The great library of source code opens its doors
A year ago, Inria signed an agreement with UNESCO - opening the way to joint actions in favour of the preservation and sharing of software source code, in particular through the Software Heritage project which, for this occasion, launched its website in several language.
Today, with the collection work continuing and increasing, and new partners having joined the project, UNESCO and Software Heritage are delighted to celebrate a new and crucial stage together: opening the doors of the biggest archive ever built, making the source code of tens of millions of preserved software programs accessible to all and, on this occasion, reaffirming the common good dimension of open source software.
Software Heritage serving society, science and industry
Software is at the crux of all technological development and therefore plays a pivotal - and even critical - role in our daily lives, our industry and our society.
In order to preserve this heritage and address the technological and scientific challenges of tomorrow, it is essential to build, as of today, a universal and sustainable software archive. That is why Inria, the research institute dedicated to computer sciences - convinced of the vital role of software in the development of the digital society - wanted to take on the challenge by initiating the project in 2015
The objective of Software Heritage is to collect, organise, preserve and make accessible to all the source code of all available software. By building a universal and sustainable software archive, Software Heritage aims to put in place an essential infrastructure for society, science and industry.
The need to build an infrastructure that aims at indexing all publicly available source code, with a long-term commitment, is clear. It’s not just a matter of preserving old source code, but to help developers of new software projects to find, reuse, reference and archive new source codes.
Providing a single and universal archive making software source code readily available facilitates access to the knowledge contained therein, supports programming education, and creates a reference catalogue with all knowledge about this software - a kind of software Wikipedia. Software Heritage is based on a distributed infrastructure, with international partners, in order to ensure long term availability and reliability of the archive.
Today, Software Heritage is unveiling the contents of the archive
To date, Software Heritage has collected more than 83 million software projects, archiving more than four billion unique source files, as well as all related development history - already making it the world’s leading source code archive.
For example, the following are archived there:
• the source code of the Apollo 11 guidance system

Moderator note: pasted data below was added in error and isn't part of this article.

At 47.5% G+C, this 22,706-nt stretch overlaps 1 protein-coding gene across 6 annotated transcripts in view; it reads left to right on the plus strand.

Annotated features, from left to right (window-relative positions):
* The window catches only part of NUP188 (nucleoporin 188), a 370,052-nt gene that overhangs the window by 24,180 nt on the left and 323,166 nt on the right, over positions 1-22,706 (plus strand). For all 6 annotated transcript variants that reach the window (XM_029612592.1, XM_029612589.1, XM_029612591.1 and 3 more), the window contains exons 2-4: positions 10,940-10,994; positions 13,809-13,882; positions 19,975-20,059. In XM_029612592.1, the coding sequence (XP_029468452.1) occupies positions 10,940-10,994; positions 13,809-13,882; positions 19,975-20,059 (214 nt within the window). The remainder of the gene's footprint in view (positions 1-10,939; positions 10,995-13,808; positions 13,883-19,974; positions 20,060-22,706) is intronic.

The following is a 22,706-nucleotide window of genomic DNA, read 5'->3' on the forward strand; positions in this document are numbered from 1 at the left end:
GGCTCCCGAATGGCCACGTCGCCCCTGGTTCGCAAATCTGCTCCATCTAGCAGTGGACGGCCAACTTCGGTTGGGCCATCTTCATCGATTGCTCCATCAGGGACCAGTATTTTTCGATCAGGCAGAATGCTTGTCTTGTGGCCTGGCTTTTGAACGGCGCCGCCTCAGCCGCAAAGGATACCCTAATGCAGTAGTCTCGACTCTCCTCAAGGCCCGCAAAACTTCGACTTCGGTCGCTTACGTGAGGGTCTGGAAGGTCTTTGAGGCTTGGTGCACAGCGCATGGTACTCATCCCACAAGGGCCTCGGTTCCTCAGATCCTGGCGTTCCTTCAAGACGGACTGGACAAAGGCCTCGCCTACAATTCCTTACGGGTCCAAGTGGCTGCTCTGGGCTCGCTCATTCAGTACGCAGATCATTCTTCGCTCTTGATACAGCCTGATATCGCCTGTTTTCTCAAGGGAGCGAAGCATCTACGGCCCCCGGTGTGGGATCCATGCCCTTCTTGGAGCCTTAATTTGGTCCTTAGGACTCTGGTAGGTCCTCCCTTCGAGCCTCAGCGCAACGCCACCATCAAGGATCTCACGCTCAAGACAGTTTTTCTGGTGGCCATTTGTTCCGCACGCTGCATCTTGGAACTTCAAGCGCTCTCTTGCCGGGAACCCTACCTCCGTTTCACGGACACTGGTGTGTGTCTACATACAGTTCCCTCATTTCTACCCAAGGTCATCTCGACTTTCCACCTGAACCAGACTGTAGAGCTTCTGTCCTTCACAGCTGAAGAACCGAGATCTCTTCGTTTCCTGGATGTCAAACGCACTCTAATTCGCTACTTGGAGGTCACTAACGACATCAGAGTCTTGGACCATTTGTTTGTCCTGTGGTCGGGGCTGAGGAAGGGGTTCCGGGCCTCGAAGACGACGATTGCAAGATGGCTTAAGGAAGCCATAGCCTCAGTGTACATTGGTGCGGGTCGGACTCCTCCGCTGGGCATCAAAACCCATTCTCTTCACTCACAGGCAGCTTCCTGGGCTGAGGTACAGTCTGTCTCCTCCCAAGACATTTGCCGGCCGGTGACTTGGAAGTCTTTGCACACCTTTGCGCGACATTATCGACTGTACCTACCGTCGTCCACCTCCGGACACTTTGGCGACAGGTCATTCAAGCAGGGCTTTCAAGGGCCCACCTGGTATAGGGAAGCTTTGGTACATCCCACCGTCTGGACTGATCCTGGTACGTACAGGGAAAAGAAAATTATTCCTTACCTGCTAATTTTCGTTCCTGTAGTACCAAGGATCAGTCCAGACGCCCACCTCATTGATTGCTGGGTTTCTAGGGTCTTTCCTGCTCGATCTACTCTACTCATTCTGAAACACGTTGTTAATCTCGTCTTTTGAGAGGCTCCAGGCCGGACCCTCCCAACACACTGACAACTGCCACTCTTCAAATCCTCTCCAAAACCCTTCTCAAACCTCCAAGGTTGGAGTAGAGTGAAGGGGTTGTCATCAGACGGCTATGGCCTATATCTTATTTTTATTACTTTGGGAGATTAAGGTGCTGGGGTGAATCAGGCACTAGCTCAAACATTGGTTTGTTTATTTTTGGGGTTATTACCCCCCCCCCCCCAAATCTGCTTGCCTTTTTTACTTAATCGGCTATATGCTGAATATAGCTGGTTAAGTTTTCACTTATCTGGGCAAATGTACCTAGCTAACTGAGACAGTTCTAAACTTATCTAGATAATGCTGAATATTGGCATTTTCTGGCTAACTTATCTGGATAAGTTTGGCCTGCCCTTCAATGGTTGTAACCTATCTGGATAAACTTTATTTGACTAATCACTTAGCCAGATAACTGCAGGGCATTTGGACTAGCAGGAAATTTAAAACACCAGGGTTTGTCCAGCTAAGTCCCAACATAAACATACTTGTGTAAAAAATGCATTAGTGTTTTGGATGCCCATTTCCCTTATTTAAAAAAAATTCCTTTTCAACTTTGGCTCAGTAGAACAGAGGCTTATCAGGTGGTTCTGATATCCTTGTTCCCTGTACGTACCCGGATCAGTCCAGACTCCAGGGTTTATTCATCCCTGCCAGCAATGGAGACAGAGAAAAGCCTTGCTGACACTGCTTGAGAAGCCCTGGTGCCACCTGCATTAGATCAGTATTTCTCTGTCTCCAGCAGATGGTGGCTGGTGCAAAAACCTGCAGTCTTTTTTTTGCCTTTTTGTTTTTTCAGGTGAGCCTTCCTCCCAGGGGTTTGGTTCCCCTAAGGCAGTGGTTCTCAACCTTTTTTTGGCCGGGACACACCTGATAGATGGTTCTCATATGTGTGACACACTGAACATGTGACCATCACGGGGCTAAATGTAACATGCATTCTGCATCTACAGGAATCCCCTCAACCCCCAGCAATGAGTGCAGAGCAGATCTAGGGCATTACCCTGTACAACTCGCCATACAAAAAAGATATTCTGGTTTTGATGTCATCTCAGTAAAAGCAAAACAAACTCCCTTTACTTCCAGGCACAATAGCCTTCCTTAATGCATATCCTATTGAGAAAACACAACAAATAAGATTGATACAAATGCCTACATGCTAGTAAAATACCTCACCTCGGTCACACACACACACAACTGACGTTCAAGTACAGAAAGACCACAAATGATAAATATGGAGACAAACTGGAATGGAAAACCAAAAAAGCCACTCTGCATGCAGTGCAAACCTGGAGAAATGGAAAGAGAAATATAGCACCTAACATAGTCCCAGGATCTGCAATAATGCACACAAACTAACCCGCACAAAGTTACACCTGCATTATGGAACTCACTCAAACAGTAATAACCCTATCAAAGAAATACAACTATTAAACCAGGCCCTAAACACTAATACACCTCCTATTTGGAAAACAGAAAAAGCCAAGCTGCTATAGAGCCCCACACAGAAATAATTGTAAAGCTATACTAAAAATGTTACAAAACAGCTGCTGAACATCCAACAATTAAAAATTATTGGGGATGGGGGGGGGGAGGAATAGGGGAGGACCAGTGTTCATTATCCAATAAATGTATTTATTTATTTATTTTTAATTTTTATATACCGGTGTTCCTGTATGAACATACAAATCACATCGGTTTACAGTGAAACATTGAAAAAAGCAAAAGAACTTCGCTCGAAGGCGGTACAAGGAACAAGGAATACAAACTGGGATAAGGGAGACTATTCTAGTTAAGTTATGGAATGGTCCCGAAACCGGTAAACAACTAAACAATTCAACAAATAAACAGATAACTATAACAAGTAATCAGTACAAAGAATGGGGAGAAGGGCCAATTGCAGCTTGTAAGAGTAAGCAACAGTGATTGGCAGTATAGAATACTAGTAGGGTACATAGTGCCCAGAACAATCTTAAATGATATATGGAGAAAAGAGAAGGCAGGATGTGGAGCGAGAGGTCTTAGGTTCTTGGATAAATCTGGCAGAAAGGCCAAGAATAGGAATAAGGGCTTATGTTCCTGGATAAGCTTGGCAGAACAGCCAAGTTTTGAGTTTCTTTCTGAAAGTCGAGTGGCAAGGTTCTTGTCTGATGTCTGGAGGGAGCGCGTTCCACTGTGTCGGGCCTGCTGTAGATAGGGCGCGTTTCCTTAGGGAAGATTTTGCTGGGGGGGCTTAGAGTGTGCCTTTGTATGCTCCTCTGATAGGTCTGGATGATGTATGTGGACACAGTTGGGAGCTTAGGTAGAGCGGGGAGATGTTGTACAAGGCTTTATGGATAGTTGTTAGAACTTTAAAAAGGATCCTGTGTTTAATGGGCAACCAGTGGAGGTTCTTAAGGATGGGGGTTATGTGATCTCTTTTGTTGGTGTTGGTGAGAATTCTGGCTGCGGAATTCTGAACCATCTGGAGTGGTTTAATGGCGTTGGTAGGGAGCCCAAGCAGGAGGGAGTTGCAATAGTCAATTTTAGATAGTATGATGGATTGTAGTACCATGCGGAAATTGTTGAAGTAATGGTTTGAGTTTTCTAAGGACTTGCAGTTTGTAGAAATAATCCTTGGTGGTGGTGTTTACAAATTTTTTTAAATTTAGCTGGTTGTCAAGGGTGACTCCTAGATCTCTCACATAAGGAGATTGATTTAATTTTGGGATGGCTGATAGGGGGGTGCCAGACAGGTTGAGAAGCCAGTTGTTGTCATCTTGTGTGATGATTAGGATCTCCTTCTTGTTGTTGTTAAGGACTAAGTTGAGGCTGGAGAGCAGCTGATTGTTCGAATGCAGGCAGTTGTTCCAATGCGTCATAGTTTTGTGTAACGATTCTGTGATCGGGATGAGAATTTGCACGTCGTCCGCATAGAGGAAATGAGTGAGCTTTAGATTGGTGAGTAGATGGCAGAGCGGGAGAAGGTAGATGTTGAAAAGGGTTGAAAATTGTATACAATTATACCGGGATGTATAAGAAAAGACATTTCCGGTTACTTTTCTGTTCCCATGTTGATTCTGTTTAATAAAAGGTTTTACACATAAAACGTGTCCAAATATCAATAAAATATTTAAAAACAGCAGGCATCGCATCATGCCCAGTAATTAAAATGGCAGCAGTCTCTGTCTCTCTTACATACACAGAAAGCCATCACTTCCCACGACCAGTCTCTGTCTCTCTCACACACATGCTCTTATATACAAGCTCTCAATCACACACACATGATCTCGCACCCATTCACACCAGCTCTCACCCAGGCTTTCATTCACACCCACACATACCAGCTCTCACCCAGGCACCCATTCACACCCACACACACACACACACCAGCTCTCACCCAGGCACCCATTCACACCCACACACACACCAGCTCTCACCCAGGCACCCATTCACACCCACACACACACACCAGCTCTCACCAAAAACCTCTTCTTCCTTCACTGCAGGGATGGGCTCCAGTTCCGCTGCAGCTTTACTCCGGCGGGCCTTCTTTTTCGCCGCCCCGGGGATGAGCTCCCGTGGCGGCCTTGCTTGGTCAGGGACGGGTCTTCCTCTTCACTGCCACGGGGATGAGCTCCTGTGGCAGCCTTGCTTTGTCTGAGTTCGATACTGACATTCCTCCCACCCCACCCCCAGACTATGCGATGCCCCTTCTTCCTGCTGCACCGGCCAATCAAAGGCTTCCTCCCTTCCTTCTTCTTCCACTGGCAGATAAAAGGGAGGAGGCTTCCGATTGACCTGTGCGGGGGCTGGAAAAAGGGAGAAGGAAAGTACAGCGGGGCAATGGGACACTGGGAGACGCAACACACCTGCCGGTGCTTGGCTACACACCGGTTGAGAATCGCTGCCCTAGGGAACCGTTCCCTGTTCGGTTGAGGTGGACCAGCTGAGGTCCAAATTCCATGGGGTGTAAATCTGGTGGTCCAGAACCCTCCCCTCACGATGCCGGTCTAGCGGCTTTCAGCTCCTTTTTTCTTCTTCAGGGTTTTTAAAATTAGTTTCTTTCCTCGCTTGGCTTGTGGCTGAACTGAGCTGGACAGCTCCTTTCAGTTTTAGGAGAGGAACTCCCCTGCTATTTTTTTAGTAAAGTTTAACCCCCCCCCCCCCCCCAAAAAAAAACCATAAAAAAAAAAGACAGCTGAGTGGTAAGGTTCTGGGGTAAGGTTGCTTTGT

• the source code of the NCSA Mosaic Web browser, which popularised the Web
• the source code of the Quake III Arena game
• the source code of the extremely popular AngularJS framework
Software Heritage has also forged a partnership with HAL, the multidisciplinary open archive, aimed at the deposit and dissemination of research-level scientific articles - published or unpublished - and theses, from French or foreign teaching and research establishments and public or private laboratories.
The project is backed by numerous international partners, such as Microsoft, DANS, University of Bologna, Société Générale, Huawei, Nokia Bell Labs and Intel, recently joined by GitHub, Google, UQAM, Qwant, and FOSSID.
Roberto Di Cosmo , the project director, adds: "we are very proud of this stage, which represents a significant amount of work: finally, everybody can consult and download the content of the archive that we have building for the last three years. A great deal of work still lies ahead: find and archive all the source codes we do not have, generalise the deposit of scientific codes, and add functionalities to make the archive easy to use whatever the utilisation. For this, we need new partners and the support of everyone ".
“Softwareheritage.org marks a necessary addition to UNESCO’s longstanding heritage work ,” says Audrey Azoulay , the Director-General of UNESCO. “The project embodies commitments that are at the heart of our mandate: favouring the free flow of information and culture, and fostering intellectual cooperation for peace and developmen t”.
Software Heritage partners
Software Heritage was unveiled on 30 June 2016 with two early international partners that had already committed their support to the project in order to help it to grow: Microsoft
, one of the largest software industries in the world, and DANS
, an institution of the Royal Academy of Arts and Sciences and the Netherlands organisation for scientific research, dedicated to preserving and promoting sustained access to digital research data.
Over the months that followed, many new collaborations have been set up, in particular with Société Générale , Intel , Huawei , Nokia Bell Labs , and the University of Bologna . On 3 April 2017 an agreement was signed with UNESCO, opening the way to common actions in favour of the preservation and sharing of software source code.
Since then, other partners have joined Software Heritage , notably GitHub , Google , UQAM , Qwant and FOSSID .
All of the project partners' testimonials are available on the website:
However, it is now possible for everyone to support the Software Heritage project, in particular through online donations on:
Getting involved with Software Heritage is the unique opportunity to take on a major societal challenge, to support a global initiative and to participate in the preservation of the world's software heritage.